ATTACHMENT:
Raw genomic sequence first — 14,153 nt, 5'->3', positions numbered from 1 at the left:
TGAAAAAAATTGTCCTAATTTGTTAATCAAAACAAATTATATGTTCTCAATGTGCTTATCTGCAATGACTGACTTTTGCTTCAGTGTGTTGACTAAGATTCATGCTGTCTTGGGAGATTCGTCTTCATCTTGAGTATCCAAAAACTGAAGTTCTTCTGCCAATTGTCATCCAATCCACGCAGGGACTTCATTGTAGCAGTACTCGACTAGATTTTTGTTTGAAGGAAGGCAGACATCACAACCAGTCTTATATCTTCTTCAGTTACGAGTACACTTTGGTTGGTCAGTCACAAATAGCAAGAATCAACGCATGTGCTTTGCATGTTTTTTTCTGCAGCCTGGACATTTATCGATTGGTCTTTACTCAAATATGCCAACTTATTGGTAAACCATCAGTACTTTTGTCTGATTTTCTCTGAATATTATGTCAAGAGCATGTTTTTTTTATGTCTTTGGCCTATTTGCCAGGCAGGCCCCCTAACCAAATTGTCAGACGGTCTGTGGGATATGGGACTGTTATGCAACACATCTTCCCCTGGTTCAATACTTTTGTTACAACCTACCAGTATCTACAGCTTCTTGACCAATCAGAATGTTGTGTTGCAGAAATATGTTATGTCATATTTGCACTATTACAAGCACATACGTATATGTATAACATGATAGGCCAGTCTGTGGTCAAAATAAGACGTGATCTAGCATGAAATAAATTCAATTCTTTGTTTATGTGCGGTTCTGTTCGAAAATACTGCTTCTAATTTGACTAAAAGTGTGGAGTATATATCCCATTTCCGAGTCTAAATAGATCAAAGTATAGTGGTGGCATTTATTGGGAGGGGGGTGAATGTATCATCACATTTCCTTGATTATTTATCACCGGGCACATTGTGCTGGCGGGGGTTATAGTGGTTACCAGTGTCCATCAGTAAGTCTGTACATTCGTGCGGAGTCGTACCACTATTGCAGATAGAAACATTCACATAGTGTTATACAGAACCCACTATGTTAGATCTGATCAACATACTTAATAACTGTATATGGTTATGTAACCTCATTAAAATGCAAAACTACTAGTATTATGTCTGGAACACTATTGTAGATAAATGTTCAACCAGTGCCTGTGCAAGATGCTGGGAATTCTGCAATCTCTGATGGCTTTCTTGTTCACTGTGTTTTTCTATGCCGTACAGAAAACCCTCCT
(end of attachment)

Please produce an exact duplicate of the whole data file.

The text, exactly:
Raw genomic sequence first — 14,153 nt, 5'->3', positions numbered from 1 at the left:
TGAAAAAAATTGTCCTAATTTGTTAATCAAAACAAATTATATGTTCTCAATGTGCTTATCTGCAATGACTGACTTTTGCTTCAGTGTGTTGACTAAGATTCATGCTGTCTTGGGAGATTCGTCTTCATCTTGAGTATCCAAAAACTGAAGTTCTTCTGCCAATTGTCATCCAATCCACGCAGGGACTTCATTGTAGCAGTACTCGACTAGATTTTTGTTTGAAGGAAGGCAGACATCACAACCAGTCTTATATCTTCTTCAGTTACGAGTACACTTTGGTTGGTCAGTCACAAATAGCAAGAATCAACGCATGTGCTTTGCATGTTTTTTTCTGCAGCCTGGACATTTATCGATTGGTCTTTACTCAAATATGCCAACTTATTGGTAAACCATCAGTACTTTTGTCTGATTTTCTCTGAATATTATGTCAAGAGCATGTTTTTTTTATGTCTTTGGCCTATTTGCCAGGCAGGCCCCCTAACCAAATTGTCAGACGGTCTGTGGGATATGGGACTGTTATGCAACACATCTTCCCCTGGTTCAATACTTTTGTTACAACCTACCAGTATCTACAGCTTCTTGACCAATCAGAATGTTGTGTTGCAGAAATATGTTATGTCATATTTGCACTATTACAAGCACATACGTATATGTATAACATGATAGGCCAGTCTGTGGTCAAAATAAGACGTGATCTAGCATGAAATAAATTCAATTCTTTGTTTATGTGCGGTTCTGTTCGAAAATACTGCTTCTAATTTGACTAAAAGTGTGGAGTATATATCCCATTTCCGAGTCTAAATAGATCAAAGTATAGTGGTGGCATTTATTGGGAGGGGGGTGAATGTATCATCACATTTCCTTGATTATTTATCACCGGGCACATTGTGCTGGCGGGGGTTATAGTGGTTACCAGTGTCCATCAGTAAGTCTGTACATTCGTGCGGAGTCGTACCACTATTGCAGATAGAAACATTCACATAGTGTTATACAGAACCCACTATGTTAGATCTGATCAACATACTTAATAACTGTATATGGTTATGTAACCTCATTAAAATGCAAAACTACTAGTATTATGTCTGGAACACTATTGTAGATAAATGTTCAACCAGTGCCTGTGCAAGATGCTGGGAATTCTGCAATCTCTGATGGCTTTCTTGTTCACTGTGTTTTTCTATGCCGTACAGAAAACCCTCCT